From The Irish Volunteer, February 19, 1916. Speaking at the concert held for the benefit of the Equipment Fund of ‘G’ Coy., 2nd Batt., Dublin Brigade, at 41 Parnell Square, on 6th February.
The Irish Volunteers have stated our objects in the original manifesto. People have professed to find that statement vague and unsatisfactory. If they have mistaken the sense of the statement, the mistake is their own, and not that of the Volunteers. The statement itself is perfectly plain, and meant exactly what it said. It had put it that the primary object of the Irish Volunteers is to secure and maintain the rights and liberties common to all the people of Ireland. The first right common to all the people of Ireland is the right to national freedom. When I said at Glasnevin a few months ago that the Irish Volunteers and those who were associated with us in that day’s duty must stand together henceforth for the achievement of Irish freedom, and added that we knew only one definition of freedom, people, I was told, had thrown up their hands in mock horror and said ‘Pearse has let the cat out of the bag. He admits that the Irish Volunteers are out for Separation.’
As far as I am concerned, the cat has never been in a bag. I and the majority of them have been Separatists before we were Volunteers. Is it to be pretended that in becoming Volunteers we had become something less than Separatists? Personally, I have avowed my object at and ever since the very first meeting. True, I have been willing to co-operate with those who do not go as far as I, hoping that the Separatists and the others might travel the same road as far as the others could go. I now fear that this has been a vain hope, that the roads have been divergent from the beginning.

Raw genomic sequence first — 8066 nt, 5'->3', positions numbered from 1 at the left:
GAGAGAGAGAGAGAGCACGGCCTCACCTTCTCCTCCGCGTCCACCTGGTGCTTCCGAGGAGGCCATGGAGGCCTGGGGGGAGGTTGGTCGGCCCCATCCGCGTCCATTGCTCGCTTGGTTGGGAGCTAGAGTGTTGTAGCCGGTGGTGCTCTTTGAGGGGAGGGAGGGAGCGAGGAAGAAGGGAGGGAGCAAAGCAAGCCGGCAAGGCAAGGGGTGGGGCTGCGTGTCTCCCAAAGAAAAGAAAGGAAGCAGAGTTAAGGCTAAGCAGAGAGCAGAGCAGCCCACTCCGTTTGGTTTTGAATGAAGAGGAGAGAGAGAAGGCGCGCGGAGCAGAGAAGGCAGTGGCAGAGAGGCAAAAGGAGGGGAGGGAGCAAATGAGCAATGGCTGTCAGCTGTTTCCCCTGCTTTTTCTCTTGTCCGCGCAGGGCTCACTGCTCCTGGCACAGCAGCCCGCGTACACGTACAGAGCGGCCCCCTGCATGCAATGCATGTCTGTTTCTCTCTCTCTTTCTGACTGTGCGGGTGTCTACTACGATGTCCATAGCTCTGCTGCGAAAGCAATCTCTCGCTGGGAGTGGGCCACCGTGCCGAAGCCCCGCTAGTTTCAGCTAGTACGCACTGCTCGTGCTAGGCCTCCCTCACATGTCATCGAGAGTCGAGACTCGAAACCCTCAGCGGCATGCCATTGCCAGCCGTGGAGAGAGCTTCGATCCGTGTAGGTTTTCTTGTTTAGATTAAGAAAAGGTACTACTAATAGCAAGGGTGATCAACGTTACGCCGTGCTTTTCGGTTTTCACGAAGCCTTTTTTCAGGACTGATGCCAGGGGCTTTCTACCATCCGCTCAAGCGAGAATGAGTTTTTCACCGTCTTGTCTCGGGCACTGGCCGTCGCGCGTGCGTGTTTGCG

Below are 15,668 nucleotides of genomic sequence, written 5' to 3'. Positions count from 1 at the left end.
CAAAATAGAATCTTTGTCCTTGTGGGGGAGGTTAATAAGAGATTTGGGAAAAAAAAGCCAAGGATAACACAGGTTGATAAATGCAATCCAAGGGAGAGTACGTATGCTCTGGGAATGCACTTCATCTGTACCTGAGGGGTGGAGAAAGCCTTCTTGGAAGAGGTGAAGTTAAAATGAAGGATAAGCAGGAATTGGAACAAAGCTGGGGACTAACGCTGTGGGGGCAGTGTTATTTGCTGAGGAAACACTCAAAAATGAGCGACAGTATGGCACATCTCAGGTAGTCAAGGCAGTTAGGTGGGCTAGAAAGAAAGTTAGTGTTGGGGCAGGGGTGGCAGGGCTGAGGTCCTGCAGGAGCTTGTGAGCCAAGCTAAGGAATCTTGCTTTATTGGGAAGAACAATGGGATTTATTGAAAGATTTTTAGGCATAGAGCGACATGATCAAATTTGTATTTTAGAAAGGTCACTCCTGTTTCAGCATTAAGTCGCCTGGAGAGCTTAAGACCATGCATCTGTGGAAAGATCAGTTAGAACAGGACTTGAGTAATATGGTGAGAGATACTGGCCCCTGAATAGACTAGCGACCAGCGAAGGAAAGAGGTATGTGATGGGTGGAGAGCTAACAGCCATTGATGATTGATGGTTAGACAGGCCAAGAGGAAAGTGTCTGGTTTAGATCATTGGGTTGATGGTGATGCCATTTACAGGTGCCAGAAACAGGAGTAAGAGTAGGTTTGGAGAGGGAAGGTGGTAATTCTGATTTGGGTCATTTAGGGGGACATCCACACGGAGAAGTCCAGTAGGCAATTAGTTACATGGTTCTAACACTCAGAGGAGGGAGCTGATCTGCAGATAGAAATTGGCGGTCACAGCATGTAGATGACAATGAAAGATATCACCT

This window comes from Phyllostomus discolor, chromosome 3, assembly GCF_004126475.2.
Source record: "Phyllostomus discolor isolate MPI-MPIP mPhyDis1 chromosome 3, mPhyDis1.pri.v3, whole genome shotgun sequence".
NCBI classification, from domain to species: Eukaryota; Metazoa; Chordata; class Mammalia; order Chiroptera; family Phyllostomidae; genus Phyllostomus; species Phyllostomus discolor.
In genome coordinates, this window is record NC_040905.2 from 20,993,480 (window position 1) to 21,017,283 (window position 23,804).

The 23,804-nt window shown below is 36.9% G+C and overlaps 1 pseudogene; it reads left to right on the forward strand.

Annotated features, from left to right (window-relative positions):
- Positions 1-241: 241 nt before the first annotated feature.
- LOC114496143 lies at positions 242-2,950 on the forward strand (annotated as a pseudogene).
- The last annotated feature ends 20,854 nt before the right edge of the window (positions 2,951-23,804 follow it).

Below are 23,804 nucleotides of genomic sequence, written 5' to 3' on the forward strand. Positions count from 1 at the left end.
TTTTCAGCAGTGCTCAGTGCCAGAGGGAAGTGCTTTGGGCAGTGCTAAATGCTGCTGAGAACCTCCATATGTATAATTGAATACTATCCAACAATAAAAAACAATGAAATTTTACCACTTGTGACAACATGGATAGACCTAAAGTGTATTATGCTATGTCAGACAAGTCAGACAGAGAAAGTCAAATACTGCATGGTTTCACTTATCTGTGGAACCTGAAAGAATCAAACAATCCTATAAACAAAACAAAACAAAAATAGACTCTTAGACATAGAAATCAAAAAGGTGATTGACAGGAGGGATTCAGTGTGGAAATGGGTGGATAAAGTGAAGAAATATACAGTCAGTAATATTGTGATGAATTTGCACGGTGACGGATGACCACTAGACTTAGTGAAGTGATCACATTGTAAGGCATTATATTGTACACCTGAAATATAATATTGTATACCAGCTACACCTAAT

There is nothing in common between those who hold the sovereignty of the Irish nation as the first article of their political creed and those who accept as ‘a final settlement’ an act which expressly denies that sovereignty. If ever the Irish Volunteers went into action it would go into action for Irish freedom. It would be wrong for me to say that you might soon be called into action. We have contemplated the possibility of action from the first day. One thing that I can and will say is that a Volunteer should always be prepared for action. The need for the completion of our equipment is obvious. The time has come when every Irish Volunteer and every friend of the Irish Volunteers shall place everything that they can spare from the needs of those dependent upon them at the disposal of the Irish Volunteers.